The Interview


Two minds... one truth


Jurassic Mark

SCORE: 3 Stars

Movies about smart people are invariably more interesting than movies about stupid people. Comedies occasionally break this rule (including most of the Peter Seller's library). The Interview aims for the crowd who enjoy films like The Usual Suspects. The Interview fails to achieve the same level of the aforementioned film, but, presents a complex plot, superb dialog, two great performances and a hypnotic musical score.

In a recent review (The Treasure of Alpheus Winterborn), I stated that uber film critic Roger Ebert rarely speaks badly of actors. After watching the Interview, I think I know why. One of my major problems with The Matrix was the performance of our main baddy: Agent Smith (Hugo Weaving). I thought Mr. Weaving's delivery was laughable. His similar appearance to the other Matrix agents led me to believe he was cast more for his visual "look" than any acting ability he might have.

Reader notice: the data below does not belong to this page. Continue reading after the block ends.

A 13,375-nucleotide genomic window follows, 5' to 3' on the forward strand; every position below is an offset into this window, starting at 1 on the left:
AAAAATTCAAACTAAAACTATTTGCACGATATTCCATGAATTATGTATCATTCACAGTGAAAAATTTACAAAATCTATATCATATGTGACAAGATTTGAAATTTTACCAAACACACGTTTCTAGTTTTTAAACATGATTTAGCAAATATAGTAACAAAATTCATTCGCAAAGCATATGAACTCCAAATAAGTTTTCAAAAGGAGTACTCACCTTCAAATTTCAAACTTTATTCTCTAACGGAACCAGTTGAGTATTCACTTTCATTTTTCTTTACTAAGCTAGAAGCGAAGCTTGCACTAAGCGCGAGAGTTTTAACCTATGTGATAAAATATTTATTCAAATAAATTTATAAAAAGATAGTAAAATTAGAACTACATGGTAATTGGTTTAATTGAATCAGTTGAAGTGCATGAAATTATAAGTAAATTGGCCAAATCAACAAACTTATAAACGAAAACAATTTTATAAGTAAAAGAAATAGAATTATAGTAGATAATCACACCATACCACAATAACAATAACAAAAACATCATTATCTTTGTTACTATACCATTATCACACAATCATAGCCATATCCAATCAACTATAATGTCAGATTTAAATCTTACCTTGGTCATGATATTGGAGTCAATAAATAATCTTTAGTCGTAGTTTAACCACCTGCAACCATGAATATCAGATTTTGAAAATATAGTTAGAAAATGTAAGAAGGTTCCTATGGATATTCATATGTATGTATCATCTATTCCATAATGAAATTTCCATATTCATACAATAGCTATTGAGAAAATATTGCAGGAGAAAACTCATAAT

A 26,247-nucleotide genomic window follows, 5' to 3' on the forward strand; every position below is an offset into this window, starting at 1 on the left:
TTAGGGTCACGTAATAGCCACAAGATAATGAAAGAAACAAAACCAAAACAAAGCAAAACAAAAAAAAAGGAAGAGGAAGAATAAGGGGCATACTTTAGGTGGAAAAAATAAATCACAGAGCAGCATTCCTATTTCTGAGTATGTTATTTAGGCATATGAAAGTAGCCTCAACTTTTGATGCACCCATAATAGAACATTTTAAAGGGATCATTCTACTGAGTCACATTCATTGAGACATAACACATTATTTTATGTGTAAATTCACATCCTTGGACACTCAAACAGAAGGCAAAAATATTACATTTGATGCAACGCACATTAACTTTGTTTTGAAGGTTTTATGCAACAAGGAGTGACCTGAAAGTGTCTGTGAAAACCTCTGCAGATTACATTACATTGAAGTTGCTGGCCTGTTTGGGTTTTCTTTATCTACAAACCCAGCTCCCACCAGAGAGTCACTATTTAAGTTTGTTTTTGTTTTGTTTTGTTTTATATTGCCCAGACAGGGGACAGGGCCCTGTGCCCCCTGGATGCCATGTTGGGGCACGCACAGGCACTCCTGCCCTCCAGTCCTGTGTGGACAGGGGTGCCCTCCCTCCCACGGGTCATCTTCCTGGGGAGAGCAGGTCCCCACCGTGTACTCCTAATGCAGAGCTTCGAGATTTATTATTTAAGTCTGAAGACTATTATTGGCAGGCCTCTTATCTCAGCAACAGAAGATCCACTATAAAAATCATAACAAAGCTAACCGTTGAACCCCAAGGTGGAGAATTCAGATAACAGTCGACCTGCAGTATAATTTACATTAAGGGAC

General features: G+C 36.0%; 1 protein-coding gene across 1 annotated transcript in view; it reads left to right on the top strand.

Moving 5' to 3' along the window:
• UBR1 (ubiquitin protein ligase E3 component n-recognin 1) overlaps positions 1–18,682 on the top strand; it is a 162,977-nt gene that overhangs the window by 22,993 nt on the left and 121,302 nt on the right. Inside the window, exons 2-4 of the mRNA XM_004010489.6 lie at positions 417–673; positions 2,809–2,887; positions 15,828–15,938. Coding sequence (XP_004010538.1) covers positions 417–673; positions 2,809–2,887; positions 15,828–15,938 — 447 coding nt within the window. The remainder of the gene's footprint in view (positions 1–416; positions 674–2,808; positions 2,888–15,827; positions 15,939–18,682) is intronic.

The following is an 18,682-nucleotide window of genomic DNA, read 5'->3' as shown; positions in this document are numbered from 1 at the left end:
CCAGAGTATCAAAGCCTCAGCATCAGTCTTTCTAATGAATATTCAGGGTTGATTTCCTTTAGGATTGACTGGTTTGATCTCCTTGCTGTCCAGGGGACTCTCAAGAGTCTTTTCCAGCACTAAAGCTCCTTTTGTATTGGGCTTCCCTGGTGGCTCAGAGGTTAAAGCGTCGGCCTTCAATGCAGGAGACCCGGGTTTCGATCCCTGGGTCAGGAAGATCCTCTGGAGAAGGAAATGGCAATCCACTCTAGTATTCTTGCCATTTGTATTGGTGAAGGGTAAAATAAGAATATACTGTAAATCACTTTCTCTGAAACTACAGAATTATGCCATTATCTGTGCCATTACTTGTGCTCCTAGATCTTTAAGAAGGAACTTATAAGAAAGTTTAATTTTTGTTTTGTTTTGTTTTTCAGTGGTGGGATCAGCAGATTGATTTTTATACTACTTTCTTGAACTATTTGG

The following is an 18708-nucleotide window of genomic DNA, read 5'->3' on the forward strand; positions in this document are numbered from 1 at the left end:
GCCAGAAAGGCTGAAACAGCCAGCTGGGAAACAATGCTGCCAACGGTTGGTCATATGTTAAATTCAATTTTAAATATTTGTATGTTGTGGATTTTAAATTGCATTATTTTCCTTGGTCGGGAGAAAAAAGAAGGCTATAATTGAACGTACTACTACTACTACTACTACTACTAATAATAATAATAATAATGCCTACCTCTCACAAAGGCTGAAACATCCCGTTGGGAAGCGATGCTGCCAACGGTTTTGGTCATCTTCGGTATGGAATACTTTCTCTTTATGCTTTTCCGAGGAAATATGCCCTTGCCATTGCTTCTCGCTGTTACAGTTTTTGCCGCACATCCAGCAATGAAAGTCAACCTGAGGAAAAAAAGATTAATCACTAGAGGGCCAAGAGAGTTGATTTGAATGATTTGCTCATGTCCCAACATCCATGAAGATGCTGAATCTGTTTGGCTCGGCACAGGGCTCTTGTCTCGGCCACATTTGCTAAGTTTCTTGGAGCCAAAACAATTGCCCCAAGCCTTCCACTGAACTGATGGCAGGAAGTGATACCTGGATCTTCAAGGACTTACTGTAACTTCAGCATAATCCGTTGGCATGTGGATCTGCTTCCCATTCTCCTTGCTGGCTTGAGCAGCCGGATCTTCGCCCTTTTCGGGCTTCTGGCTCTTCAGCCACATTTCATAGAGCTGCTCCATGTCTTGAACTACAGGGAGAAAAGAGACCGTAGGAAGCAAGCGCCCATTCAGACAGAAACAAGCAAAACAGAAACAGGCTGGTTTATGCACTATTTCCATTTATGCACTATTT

Regarding his acting ability, I couldn't have been further from the truth. Weaving was born in Nigeria in 1960, and moved to Australia in 1976. In the Interview, he portrays an Aussie citizen accused of stealing a car (and perhaps more). Weaving is absolutely brilliant. I never once thought of his dreadfully miscast role in The Matrix. Weaving won both the Australian Film Institute and Montreal World Film Festival awards for Best Actor.

And, since we have a great performance from a suspect, we need a great performance from a cop. The Interview doesn't disappoint, with Tony Martin portraying a policeman who knows the game and intellectually matches Weaving.

With all this praise, why only three stars? I guess the best way to answer that question is to say that The Interview isn't completely plausible. To comment further would destroy the plot. I don't want to do that because I believe The Interview is a film worth seeing.

My only other complaint is the stylistic approach of director Craig Monahan. I wished for a documentary approach rather than tilted camera angles and unrealistic sets. David Hirschfelder's wonderful piano score (reminiscent of The Usual Suspects) provides plenty of atmosphere to carry us dramatically from scene to scene.

The Interview is complex because we don't always understand the conscious choices made by the primary characters. In the end, however, it's hard to ascertain what motivates cops and criminals. The Interview succeeds best when it demonstrates that suspects can have their rights stripped by police and that police can have their hands tied by red tape.